I am going to call her Jane. She started working in my unit on January 3, along with Sam, the other new hire. The third one declined the offer. Both of the new engineers are working out fine. In fact, better than fine—they are superior individuals of stellar personality and marked professionalism. But I want to provide an update about Jane.
I called her my Cinderella Dream in a former article. Indeed she is a strikingly attractive young lady. Every man who has seen her thus far is overwhelmed by her beauty. Beyond that, she is educated as an electrical engineer. I have her working with the system protection engineer to show her the ropes and get her trained on relay programming, of which she already has much experience. This type of engineering is extremely abstract—almost ethereal, really—because, unlike my kind of engineering, one never really sees the results of the work. It’s all crammed and hidden in the relay’s memory, which just hums along, basically doing nothing until there is a fault on the line. Anyway, I’ve received regular reports of her progress, and she is even more impressive in her work.
Well, all work and no play makes John a dull boy, so I took both of them on a field trip last week to see some of the linemen in action. They were stringing up some wire for a distribution line, and I knew it would be a learning experience. We saw the machinery in action while the foreman was explaining the tasks. I was introducing the newbies to everyone and we brought donuts to make nice. (Donuts! They cost so little and buy so much!) I must hand it to the linemen—their talent is worth every bit of their griping. When they get teamed up and get the equipment fired up and running, they can move mountains. All I can do is stand there and watch, mouth agape.
I asked Jane and Sam if they wanted to get in the bucket truck for a better look. Both went for a ride, supervised of course. Both were thrilled. I asked if they wanted to climb a pole. Sam declined. He had done it before. Jane? Well, the look on Jane’s face was priceless. Her jaw dropped as she said, “Really?” To which I replied, “Really, really. If you are up to it.” She couldn’t wait!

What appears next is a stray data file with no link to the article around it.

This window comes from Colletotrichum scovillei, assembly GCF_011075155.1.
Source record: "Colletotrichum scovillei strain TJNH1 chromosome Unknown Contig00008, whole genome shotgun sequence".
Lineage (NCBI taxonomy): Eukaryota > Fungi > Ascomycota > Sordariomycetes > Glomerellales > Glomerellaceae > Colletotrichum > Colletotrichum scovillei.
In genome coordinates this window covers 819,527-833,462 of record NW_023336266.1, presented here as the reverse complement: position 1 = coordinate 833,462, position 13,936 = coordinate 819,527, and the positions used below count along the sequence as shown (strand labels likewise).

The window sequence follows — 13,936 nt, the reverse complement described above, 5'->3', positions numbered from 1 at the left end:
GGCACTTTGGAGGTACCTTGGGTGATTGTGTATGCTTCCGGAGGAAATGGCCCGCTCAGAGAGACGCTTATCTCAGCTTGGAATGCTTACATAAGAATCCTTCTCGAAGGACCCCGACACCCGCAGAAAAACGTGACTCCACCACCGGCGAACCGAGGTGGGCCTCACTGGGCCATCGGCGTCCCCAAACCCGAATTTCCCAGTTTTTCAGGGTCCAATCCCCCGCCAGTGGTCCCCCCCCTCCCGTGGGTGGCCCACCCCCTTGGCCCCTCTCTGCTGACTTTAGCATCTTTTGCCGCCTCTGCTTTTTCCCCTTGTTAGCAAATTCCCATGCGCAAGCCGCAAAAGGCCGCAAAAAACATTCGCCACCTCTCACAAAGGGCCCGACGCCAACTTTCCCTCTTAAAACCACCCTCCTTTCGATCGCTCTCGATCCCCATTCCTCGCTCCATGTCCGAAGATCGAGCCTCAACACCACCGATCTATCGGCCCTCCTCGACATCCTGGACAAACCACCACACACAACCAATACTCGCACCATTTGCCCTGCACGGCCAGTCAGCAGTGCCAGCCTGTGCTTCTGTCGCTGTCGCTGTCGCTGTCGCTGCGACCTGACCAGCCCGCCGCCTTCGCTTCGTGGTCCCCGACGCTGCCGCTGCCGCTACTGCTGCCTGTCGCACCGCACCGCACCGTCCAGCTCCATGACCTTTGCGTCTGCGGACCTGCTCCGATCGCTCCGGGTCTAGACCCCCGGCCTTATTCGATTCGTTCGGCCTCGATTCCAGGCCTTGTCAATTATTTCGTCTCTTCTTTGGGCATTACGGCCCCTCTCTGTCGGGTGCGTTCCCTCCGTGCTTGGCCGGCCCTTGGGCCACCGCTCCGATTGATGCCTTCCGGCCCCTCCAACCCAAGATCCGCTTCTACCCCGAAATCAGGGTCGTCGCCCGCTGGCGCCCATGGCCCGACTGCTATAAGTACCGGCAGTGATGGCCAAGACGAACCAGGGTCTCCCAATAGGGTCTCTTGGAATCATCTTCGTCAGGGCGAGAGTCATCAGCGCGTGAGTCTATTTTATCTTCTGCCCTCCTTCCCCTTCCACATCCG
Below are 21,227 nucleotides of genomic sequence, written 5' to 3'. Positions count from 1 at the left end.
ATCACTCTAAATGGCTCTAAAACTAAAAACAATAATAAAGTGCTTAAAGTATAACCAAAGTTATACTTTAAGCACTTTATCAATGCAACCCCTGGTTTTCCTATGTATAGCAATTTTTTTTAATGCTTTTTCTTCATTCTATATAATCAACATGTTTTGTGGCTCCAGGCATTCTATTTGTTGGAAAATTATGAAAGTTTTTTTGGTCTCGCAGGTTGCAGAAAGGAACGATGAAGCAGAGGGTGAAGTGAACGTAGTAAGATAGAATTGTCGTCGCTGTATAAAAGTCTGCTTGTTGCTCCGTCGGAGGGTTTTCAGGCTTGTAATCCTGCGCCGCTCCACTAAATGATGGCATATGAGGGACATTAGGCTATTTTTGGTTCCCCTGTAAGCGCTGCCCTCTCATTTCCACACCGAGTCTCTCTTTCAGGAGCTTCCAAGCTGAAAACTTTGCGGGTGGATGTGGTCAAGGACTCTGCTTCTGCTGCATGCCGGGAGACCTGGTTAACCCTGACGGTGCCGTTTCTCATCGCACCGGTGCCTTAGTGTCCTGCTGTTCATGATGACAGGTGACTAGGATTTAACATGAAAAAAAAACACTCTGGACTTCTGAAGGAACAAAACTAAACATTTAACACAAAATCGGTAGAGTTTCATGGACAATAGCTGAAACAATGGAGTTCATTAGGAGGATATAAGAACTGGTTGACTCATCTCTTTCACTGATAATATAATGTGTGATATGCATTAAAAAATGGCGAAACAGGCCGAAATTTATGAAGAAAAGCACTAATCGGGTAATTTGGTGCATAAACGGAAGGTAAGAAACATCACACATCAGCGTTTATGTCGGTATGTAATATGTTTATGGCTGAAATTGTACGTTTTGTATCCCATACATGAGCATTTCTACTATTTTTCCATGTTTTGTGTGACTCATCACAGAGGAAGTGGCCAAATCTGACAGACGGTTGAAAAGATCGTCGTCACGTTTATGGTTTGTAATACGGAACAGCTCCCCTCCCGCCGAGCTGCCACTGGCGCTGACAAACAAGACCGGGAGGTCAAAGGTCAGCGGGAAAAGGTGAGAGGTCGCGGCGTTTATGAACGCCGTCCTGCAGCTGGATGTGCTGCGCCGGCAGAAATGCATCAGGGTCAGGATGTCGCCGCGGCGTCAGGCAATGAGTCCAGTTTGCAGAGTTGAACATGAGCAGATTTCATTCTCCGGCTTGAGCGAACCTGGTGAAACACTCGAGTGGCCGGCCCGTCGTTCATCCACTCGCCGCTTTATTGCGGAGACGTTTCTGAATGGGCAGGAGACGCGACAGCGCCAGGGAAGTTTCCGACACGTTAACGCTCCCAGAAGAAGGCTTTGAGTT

One of the linemen outfitted her with gaffs and a belt. Another one got on the other side of the pole with his belt under hers. That way, if she were to fall—and she did—his belt would catch hers—and it did! If you are up on the pole and you lose your footing with gaffs, you wind up woodpeckering the pole on your way down. Basically your face gets planted into the pole. Then the belt gives. Then you fall again for about a two feet when the belt catches again. Then you plant your face again. Then the belt gives, and this happens over and over until you bear hug the pole, thereby driving splinters into the soft parts of your arms, legs, and your chest, or you hit the ground. Either way, it is a very painful, hamburger-face tenderizing experience.
In short order, we had about twelve linemen watching Jane climb the pole. She was without a doubt the hit of the day. She climbed the pole like a beginner—everyone does the first time—but she climbed it with genuine heart. Climbing poles straight up and down is counter-intuitive. I took pictures for her, and she looks great.
As an aside, I have never seen linemen act so gentlemanly. Seriously, the behavior of these guys is usually somewhere between gorilla and Neanderthal. On this day, they were more than human. Amazing! And it’s obvious Jane was the beast tamer. The guy that helped her up the pole, for instance, can’t say three words without one of them being the F-word. I heard that not one time from his lips while we were there
This day with my new engineers was certainly an outstanding experience for all, including myself. Jane is still drop dead gorgeous. She is still educated, still slender, still an engineer—still all those things that make her, by my account, God’s gift. But experiences with her like that day have also made her a co-worker, an employee, a colleague, a fellow engineer, a respected member of my team … an equal.
She is the epitome of everything that ERA intended. She did exactly what I have touted in a number of articles and comments I’ve left here on DC. She got educated in a difficult field. She earned her license in the craft. She obtained the high paying career. She has her act together. She took advantage of the rights for which her foremothers fought so hard. She is marrying for love because she wants to, not because she was expected “to find a nice man to take care of her for the rest of her life.” She is a woman that other women should admire and aspire to become. I salute her, and I consider myself and the organization for which I work very lucky to have her on our staff. She is going to do great things for the utility. If her fiancé is half as smart as she is, he’ll move heaven and Earth to keep her … I know I would.